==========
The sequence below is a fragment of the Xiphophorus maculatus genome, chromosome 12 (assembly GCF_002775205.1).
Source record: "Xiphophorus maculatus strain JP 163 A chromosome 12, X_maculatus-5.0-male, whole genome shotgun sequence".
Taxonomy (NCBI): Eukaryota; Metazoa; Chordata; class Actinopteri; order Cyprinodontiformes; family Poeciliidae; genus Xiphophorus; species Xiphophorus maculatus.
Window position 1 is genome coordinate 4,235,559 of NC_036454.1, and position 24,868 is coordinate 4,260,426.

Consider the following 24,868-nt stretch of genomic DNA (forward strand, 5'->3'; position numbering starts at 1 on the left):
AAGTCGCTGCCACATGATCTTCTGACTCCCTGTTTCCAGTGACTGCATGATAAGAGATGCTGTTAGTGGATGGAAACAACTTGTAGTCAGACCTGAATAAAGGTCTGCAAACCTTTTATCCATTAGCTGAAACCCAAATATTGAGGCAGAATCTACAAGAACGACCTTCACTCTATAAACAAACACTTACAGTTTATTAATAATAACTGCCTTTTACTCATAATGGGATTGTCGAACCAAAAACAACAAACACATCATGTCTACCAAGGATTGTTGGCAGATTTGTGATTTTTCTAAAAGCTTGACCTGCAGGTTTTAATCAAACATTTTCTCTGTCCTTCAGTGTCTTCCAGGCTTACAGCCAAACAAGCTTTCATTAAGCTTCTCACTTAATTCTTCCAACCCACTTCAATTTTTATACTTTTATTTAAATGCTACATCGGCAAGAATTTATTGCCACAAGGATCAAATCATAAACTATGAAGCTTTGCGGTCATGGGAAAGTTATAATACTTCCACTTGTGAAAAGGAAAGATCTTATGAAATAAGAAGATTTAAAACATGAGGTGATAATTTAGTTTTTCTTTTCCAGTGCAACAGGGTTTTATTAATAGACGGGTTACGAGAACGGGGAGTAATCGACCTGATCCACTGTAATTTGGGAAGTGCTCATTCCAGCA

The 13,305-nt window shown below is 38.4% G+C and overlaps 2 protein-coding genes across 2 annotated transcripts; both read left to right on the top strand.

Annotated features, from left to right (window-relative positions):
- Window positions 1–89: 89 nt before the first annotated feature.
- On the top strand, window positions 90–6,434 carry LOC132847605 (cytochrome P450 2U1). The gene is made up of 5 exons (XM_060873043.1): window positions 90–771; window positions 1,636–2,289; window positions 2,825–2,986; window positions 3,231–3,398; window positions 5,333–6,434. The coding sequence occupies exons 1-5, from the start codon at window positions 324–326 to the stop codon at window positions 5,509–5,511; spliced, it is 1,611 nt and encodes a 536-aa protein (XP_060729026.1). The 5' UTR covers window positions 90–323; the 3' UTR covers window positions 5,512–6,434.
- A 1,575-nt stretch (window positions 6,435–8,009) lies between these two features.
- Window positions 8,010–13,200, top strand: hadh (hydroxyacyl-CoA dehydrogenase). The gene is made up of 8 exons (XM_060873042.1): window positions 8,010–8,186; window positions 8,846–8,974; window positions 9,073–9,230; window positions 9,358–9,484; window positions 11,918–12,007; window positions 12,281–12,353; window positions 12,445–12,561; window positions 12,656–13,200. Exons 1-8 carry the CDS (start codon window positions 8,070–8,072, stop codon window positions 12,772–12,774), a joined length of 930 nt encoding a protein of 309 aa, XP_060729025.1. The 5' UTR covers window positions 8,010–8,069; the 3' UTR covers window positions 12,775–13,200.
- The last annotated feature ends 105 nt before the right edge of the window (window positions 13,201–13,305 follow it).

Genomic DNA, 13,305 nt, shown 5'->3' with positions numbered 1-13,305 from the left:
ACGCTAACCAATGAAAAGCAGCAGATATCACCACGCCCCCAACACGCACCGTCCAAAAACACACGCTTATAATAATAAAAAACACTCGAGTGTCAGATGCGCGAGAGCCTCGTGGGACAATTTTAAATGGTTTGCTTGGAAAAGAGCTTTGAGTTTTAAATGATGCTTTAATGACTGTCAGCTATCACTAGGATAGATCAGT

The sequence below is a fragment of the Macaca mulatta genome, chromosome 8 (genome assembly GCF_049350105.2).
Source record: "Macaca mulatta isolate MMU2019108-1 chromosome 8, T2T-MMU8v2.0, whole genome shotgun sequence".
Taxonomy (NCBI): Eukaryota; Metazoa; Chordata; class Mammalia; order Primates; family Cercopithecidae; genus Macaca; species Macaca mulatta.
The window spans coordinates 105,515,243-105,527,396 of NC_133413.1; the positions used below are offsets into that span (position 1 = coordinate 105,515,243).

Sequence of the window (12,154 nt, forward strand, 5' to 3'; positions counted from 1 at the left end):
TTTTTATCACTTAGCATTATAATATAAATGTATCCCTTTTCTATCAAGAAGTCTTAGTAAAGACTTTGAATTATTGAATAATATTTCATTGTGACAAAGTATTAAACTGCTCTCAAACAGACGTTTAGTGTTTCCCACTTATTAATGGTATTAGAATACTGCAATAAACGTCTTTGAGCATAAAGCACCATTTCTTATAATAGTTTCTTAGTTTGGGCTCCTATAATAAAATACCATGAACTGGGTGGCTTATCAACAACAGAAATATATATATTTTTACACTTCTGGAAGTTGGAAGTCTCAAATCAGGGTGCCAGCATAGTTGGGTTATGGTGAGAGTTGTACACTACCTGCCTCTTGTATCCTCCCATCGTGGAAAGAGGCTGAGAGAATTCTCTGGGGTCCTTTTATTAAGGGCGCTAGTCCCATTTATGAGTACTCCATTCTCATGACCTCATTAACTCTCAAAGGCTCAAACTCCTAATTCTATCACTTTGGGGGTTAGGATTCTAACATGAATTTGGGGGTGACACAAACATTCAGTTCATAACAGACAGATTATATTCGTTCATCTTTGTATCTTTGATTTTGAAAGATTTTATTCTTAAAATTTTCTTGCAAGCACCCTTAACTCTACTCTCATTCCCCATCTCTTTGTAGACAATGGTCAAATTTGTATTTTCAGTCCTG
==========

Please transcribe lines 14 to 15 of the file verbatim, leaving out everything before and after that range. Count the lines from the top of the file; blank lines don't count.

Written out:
Genomic DNA, 13,305 nt, shown 5'->3' with positions numbered 1-13,305 from the left:
ACGCTAACCAATGAAAAGCAGCAGATATCACCACGCCCCCAACACGCACCGTCCAAAAACACACGCTTATAATAATAAAAAACACTCGAGTGTCAGATGCGCGAGAGCCTCGTGGGACAATTTTAAATGGTTTGCTTGGAAAAGAGCTTTGAGTTTTAAATGATGCTTTAATGACTGTCAGCTATCACTAGGATAGATCAGT